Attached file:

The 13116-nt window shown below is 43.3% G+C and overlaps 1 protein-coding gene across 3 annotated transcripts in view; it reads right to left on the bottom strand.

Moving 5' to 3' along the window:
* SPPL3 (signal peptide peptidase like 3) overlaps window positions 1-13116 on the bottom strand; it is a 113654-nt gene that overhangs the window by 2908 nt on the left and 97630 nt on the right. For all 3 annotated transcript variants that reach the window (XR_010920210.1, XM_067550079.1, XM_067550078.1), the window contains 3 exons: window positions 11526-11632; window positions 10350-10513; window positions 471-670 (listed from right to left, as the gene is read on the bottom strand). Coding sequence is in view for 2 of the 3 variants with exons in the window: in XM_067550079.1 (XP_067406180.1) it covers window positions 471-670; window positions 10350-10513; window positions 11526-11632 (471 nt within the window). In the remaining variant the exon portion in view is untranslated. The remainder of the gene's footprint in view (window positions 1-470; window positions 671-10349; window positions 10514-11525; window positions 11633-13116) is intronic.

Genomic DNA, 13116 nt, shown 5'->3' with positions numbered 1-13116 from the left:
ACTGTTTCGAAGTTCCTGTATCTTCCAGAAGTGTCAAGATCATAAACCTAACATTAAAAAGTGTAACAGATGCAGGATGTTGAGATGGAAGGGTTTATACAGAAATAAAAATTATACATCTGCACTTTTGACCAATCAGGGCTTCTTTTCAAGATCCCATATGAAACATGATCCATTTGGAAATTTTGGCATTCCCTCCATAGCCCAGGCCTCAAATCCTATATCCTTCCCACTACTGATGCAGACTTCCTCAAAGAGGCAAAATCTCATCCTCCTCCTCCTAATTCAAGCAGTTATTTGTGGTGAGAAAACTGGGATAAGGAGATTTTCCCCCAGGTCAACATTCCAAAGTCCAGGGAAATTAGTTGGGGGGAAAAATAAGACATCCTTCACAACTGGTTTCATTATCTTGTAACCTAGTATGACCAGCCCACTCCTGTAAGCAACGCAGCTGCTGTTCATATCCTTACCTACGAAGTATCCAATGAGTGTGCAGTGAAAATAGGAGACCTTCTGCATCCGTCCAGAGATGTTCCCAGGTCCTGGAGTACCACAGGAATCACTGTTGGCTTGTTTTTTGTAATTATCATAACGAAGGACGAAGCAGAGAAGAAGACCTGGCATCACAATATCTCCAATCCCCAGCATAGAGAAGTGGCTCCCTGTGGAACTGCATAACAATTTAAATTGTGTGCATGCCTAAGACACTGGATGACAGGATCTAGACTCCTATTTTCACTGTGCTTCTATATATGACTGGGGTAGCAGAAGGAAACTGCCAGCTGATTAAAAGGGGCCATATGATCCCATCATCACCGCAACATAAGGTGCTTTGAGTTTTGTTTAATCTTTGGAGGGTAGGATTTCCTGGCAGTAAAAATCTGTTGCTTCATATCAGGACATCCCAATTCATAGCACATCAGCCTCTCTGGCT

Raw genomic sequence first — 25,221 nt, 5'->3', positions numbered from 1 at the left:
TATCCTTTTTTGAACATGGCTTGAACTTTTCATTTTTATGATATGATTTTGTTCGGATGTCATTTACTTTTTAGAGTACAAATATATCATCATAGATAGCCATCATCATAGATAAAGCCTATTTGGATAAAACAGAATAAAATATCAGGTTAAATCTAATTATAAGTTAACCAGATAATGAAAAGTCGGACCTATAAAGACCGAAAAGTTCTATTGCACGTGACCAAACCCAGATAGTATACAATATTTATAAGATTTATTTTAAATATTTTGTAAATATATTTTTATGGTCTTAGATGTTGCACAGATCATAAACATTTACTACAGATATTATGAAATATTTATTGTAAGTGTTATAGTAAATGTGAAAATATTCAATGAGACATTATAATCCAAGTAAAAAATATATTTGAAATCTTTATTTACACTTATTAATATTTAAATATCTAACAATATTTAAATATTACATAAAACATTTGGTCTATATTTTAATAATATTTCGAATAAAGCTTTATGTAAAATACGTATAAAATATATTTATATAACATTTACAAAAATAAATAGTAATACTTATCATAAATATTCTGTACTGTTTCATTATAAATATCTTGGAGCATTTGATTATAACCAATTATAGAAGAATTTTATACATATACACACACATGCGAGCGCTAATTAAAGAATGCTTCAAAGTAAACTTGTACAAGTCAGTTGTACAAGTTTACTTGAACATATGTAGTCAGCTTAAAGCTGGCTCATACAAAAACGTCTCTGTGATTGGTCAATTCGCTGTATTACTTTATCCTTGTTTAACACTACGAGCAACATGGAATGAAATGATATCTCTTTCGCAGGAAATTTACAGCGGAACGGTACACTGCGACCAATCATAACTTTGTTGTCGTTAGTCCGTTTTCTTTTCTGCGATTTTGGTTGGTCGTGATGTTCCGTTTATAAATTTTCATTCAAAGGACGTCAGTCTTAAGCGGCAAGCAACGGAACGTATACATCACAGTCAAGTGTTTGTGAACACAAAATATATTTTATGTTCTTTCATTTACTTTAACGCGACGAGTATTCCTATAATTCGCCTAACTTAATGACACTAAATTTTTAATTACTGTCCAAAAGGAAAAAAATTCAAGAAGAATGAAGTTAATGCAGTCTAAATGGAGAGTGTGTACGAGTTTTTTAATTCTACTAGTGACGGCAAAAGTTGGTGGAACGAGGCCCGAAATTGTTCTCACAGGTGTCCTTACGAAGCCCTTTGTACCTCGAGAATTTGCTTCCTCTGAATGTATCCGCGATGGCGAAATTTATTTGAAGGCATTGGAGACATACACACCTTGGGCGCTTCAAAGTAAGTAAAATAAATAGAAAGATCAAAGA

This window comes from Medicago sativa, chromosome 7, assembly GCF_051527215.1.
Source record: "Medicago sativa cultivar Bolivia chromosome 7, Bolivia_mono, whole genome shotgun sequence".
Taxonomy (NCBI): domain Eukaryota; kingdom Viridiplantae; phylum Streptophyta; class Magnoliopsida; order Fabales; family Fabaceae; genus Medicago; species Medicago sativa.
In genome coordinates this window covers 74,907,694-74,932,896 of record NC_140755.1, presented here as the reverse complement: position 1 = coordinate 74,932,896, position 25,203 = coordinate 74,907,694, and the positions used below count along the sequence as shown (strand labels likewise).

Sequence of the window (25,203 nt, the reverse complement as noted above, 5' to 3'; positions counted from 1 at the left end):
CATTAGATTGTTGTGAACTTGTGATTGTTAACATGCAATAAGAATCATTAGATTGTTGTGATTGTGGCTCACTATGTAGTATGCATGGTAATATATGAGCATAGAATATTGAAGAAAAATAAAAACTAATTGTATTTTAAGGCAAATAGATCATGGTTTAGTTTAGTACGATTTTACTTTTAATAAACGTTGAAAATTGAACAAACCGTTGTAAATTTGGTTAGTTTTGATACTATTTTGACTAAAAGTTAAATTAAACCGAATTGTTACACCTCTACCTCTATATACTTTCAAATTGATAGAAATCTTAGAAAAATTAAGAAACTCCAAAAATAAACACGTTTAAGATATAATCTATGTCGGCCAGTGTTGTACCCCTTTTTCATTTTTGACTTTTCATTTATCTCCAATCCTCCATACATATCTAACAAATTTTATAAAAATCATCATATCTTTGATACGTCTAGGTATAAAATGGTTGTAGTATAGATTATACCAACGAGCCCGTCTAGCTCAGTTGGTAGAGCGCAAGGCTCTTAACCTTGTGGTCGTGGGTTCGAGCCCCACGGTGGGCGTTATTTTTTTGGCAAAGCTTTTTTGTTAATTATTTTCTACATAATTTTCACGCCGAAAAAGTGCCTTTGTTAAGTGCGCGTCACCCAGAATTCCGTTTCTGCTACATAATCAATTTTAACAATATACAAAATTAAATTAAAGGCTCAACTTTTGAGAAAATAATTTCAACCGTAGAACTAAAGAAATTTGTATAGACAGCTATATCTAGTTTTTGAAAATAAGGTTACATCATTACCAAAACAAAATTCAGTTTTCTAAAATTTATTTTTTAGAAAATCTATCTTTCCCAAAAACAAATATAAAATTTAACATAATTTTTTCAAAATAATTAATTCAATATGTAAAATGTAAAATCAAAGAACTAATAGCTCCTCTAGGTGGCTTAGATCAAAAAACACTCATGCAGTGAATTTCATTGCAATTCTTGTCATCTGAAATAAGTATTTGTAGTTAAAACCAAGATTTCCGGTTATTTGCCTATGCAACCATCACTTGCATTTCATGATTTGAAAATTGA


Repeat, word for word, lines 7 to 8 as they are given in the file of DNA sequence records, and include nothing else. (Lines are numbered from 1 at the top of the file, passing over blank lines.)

TATCCTTTTTTGAACATGGCTTGAACTTTTCATTTTTATGATATGATTTTGTTCGGATGTCATTTACTTTTTAGAGTACAAATATATCATCATAGATAGCCATCATCATAGATAAAGCCTATTTGGATAAAACAGAATAAAATATCAGGTTAAATCTAATTATAAGTTAACCAGATAATGAAAAGTCGGACCTATAAAGACCGAAAAGTTCTATTGCACGTGACCAAACCCAGATAGTATACAATATTTATAAGATTTATTTTAAATATTTTGTAAATATATTTTTATGGTCTTAGATGTTGCACAGATCATAAACATTTACTACAGATATTATGAAATATTTATTGTAAGTGTTATAGTAAATGTGAAAATATTCAATGAGACATTATAATCCAAGTAAAAAATATATTTGAAATCTTTATTTACACTTATTAATATTTAAATATCTAACAATATTTAAATATTACATAAAACATTTGGTCTATATTTTAATAATATTTCGAATAAAGCTTTATGTAAAATACGTATAAAATATATTTATATAACATTTACAAAAATAAATAGTAATACTTATCATAAATATTCTGTACTGTTTCATTATAAATATCTTGGAGCATTTGATTATAACCAATTATAGAAGAATTTTATACATATACACACACATGCGAGCGCTAATTAAAGAATGCTTCAAAGTAAACTTGTACAAGTCAGTTGTACAAGTTTACTTGAACATATGTAGTCAGCTTAAAGCTGGCTCATACAAAAACGTCTCTGTGATTGGTCAATTCGCTGTATTACTTTATCCTTGTTTAACACTACGAGCAACATGGAATGAAATGATATCTCTTTCGCAGGAAATTTACAGCGGAACGGTACACTGCGACCAATCATAACTTTGTTGTCGTTAGTCCGTTTTCTTTTCTGCGATTTTGGTTGGTCGTGATGTTCCGTTTATAAATTTTCATTCAAAGGACGTCAGTCTTAAGCGGCAAGCAACGGAACGTATACATCACAGTCAAGTGTTTGTGAACACAAAATATATTTTATGTTCTTTCATTTACTTTAACGCGACGAGTATTCCTATAATTCGCCTAACTTAATGACACTAAATTTTTAATTACTGTCCAAAAGGAAAAAAATTCAAGAAGAATGAAGTTAATGCAGTCTAAATGGAGAGTGTGTACGAGTTTTTTAATTCTACTAGTGACGGCAAAAGTTGGTGGAACGAGGCCCGAAATTGTTCTCACAGGTGTCCTTACGAAGCCCTTTGTACCTCGAGAATTTGCTTCCTCTGAATGTATCCGCGATGGCGAAATTTATTTGAAGGCATTGGAGACATACACACCTTGGGCGCTTCAAAGTAAGTAAAATAAATAGAAAGATCAAAGA

This window comes from Medicago sativa, chromosome 7, assembly GCF_051527215.1.